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Posts Tagged ‘Explore Scientific 127mm’

The Explore Scientific  127mm f/7.5 Air-Spaced Triplet ED Apo arrived today.  I should quickly add that  at $1700 (NEAFF sale price) I don’t believe it’s a true APO – but in a word, it is good – very good. In fact I suspect this will become the scope I use the most.

I need more experience with it, of course, but I was impressed with the build and with a 10-day-old  moon and better than  average seeing -transparency was  below average – well, I’m going to wear out the word “wow” – I’m also well on my way to becoming a confirmed refractor addict.

The ES 127? Worth every penny! The only way I could go for a longer focal length than this would be with an entirely new pier and mount.  And at this point I certainly don’t see the  need for it. Other refractor fans will not be surprised, – you’ve been there.  But I can’t remember when I’ve enjoyed this hobby more.  Some highlights of the first 90 minutes witht he ES 127  and that 10-day old moon over my shoulder –

1. Double- double – I have never seen it this way. Period. Oh I have split it very cleanly more times than I can count – but never like this. I cranked it up  to 381X with a 2.5 Nagler. Just incredible. With the same eyepiece the 80mm Lomo triplet was giving a good account of itself, of course, at 192X.  And the best framing in the five inch came with the 3.5 Nagler – 272X. And while I’m thinking about it – both scopes balanced beautifully on the UA DoubleStar.  I could even take the eyepieces out of both telescope – switch from 2.5 to 3.5 in the 127 – and still have the target in my fov – no slippage whatsoever. That’s good for a double mount.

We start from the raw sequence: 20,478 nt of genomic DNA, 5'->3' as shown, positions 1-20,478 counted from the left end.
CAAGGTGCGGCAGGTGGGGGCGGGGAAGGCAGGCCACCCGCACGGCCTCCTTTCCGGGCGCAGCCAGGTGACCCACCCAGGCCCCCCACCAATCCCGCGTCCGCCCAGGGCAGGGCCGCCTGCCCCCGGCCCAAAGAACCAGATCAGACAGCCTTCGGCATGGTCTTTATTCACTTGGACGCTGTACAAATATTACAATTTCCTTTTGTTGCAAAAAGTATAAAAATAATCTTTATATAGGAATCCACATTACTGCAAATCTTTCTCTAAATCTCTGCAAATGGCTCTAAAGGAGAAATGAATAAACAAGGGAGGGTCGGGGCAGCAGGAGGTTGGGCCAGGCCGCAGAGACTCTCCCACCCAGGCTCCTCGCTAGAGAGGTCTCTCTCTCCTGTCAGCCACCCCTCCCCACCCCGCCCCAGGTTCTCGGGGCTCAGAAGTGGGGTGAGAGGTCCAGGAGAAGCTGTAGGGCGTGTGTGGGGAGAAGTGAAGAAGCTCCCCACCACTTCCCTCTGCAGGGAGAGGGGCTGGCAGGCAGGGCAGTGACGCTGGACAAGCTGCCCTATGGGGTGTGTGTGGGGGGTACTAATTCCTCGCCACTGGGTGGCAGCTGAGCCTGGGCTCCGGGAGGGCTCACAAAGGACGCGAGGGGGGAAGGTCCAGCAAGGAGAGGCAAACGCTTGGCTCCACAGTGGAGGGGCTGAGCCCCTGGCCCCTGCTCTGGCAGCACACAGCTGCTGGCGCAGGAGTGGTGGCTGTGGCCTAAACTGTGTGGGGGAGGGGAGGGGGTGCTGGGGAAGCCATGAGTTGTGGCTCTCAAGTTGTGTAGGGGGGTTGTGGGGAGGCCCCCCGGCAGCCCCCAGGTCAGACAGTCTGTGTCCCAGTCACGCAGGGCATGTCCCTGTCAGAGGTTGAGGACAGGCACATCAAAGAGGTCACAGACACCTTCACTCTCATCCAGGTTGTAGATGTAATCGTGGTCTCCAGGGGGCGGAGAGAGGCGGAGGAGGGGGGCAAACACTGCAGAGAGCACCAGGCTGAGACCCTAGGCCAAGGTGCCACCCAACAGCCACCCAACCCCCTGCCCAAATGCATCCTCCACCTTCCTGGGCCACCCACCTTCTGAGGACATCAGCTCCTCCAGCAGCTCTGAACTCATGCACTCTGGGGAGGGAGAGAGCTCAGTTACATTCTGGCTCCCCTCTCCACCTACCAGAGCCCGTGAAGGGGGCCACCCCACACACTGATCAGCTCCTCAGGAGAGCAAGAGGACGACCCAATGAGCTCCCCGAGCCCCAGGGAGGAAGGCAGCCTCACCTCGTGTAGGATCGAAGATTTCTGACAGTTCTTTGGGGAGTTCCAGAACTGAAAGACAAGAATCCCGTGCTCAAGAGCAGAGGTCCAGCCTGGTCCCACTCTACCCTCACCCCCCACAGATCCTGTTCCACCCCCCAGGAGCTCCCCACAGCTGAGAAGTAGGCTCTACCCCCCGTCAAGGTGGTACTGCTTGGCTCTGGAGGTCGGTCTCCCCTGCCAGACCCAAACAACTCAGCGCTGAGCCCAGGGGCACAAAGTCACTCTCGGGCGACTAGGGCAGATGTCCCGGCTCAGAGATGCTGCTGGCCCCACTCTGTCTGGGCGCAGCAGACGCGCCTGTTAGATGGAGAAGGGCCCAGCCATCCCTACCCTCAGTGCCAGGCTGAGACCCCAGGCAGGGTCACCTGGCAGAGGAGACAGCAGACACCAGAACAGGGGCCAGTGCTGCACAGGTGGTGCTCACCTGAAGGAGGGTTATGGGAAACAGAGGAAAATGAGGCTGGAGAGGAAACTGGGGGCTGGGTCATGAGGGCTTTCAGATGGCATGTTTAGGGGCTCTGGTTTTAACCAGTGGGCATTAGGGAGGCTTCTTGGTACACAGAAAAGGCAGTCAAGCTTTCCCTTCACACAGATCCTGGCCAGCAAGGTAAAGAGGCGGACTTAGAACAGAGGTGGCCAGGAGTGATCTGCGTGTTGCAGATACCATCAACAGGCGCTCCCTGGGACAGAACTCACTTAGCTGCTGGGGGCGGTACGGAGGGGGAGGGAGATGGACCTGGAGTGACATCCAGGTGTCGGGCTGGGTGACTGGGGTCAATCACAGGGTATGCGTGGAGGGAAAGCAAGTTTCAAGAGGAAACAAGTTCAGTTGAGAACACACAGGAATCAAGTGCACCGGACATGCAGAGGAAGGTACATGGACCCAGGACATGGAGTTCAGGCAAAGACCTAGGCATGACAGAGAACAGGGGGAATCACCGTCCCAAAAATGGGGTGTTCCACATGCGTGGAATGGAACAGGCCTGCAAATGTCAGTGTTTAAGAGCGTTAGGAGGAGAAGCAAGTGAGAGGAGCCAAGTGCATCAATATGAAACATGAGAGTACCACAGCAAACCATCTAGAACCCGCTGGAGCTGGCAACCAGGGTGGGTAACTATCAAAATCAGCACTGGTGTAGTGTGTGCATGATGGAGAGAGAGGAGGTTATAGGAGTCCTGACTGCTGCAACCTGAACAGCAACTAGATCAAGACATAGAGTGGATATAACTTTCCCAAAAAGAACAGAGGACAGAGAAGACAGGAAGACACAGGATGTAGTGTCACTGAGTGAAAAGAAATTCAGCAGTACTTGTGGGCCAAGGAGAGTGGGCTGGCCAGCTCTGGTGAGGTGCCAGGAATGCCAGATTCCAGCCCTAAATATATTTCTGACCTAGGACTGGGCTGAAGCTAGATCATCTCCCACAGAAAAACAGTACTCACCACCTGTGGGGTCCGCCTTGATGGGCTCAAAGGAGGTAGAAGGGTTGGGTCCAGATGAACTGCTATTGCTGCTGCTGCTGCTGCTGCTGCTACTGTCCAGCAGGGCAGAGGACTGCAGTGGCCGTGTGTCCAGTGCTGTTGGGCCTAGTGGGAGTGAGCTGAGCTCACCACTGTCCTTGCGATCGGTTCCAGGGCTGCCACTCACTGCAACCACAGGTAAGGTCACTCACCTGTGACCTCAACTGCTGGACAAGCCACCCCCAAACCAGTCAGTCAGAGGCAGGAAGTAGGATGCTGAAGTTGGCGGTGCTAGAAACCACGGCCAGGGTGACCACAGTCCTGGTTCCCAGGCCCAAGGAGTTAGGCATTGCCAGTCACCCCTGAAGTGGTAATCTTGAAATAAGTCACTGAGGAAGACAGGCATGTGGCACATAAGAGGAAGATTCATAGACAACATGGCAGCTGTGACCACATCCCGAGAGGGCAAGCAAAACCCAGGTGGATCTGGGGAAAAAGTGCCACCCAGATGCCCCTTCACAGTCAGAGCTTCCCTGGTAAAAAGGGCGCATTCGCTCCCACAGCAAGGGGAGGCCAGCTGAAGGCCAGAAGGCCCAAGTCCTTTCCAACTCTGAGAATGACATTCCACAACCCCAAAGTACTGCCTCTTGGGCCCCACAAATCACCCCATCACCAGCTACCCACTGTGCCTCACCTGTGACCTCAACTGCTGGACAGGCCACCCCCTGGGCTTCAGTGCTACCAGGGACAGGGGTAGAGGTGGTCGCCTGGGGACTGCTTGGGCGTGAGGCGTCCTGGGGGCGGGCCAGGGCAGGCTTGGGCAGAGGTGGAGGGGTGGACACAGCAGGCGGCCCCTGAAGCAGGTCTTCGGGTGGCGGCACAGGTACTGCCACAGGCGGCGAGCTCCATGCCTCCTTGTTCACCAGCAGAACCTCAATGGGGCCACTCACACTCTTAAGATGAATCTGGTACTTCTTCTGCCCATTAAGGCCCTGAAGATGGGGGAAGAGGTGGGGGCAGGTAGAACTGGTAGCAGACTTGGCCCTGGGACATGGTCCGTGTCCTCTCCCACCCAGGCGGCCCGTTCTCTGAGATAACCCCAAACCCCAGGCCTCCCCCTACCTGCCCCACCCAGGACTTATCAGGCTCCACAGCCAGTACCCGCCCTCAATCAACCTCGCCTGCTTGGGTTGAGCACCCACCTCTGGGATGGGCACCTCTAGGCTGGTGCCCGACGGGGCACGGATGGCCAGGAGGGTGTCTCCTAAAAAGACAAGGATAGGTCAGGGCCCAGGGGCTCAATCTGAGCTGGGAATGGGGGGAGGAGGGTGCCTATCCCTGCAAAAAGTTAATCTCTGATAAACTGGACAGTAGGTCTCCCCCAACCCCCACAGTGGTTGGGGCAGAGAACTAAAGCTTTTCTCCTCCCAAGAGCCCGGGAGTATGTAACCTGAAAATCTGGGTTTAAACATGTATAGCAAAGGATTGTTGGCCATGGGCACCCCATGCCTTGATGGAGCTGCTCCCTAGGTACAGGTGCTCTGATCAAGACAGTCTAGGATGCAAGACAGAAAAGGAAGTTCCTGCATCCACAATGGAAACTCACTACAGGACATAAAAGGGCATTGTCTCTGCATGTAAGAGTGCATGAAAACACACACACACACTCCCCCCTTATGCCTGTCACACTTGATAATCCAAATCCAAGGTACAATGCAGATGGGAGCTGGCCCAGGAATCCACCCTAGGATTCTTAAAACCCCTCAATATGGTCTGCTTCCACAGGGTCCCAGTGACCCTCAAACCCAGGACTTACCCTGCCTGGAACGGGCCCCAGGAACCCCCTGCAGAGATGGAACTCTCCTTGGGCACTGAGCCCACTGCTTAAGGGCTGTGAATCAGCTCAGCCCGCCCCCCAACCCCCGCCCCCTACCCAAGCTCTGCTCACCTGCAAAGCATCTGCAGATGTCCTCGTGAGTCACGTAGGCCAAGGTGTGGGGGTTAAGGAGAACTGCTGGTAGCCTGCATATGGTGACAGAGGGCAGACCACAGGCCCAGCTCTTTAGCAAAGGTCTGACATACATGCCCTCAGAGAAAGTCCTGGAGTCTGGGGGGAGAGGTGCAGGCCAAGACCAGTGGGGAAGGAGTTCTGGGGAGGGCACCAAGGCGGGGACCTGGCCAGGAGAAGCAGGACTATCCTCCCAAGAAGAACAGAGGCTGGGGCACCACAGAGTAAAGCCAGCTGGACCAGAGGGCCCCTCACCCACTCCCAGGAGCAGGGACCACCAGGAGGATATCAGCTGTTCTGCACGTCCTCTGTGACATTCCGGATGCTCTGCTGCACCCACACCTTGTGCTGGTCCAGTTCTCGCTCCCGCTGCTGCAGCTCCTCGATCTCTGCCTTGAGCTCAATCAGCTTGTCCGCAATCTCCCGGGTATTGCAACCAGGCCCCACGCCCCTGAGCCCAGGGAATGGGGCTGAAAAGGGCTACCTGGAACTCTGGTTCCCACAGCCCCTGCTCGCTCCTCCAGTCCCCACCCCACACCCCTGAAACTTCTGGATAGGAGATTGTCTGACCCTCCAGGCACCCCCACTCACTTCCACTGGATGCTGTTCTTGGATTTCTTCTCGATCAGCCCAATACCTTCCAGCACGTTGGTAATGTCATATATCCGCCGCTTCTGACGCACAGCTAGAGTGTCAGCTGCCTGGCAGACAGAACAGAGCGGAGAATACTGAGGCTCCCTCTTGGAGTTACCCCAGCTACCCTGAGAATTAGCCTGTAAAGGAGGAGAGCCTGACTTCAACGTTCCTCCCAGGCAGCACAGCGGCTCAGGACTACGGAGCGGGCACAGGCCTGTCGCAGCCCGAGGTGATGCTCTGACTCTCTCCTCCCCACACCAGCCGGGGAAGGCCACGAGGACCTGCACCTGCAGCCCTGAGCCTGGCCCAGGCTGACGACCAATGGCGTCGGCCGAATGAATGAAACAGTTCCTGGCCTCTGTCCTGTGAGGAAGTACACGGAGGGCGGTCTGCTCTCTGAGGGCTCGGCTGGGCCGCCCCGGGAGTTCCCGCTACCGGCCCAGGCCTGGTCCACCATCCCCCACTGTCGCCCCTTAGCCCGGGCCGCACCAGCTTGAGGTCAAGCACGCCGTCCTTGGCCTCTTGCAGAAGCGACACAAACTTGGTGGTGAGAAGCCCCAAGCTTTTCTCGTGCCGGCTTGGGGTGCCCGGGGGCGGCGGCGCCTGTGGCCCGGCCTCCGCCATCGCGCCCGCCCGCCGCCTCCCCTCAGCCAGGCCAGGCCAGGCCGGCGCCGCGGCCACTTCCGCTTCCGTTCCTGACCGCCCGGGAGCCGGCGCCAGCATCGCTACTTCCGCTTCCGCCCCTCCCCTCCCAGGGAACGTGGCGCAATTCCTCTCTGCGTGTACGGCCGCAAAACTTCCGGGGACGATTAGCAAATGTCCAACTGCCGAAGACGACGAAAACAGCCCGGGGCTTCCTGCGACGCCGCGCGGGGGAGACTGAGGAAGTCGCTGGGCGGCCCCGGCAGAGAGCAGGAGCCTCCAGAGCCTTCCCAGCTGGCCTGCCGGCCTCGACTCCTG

2. Porrima – at last! I won’t kid you. it wasn’t like the double double – but there was plenty of clean black sky between them, though so much light they still fought with one another as they rolled across the fov. Here the full 381X was needed to get a really clean break – and I suspect I will find another night with better conditions – but this was delightful. In the 80mm i could not come close to separating them – they just waltzed across the field  – hinting at the existence of two bodies – but no space between them.

3. Saturn – four moons leaped out at me – I don’t know how many I should have seen – and this was over in the stronger moonlight.  But here the quality of the seeing really showed that it was not perfect – good, but room for improvement –  because Saturn could not take the magnification without  deteriorating. Even at that, i don’t recall a better view except one night of exceptinal seeing with the 15-inch when  Bob and Mark were here and Mark kept digging into his eyepiece case for shorter focal lengths. We had the 15 cranked up past 500. So there’s something to look forward to here.

4. Polaris – just charming, especially with the moonlight trying  – but unable – to wash out its companion.

5. M57 – now this awed me! Just a wonderful view under poor conditions. Here’s where I’m starting to think there’s no need for more light grasp to satisfy me.

6. M13 – again, very nice considering the intensity of the Moon, though it was lower in the west by this time.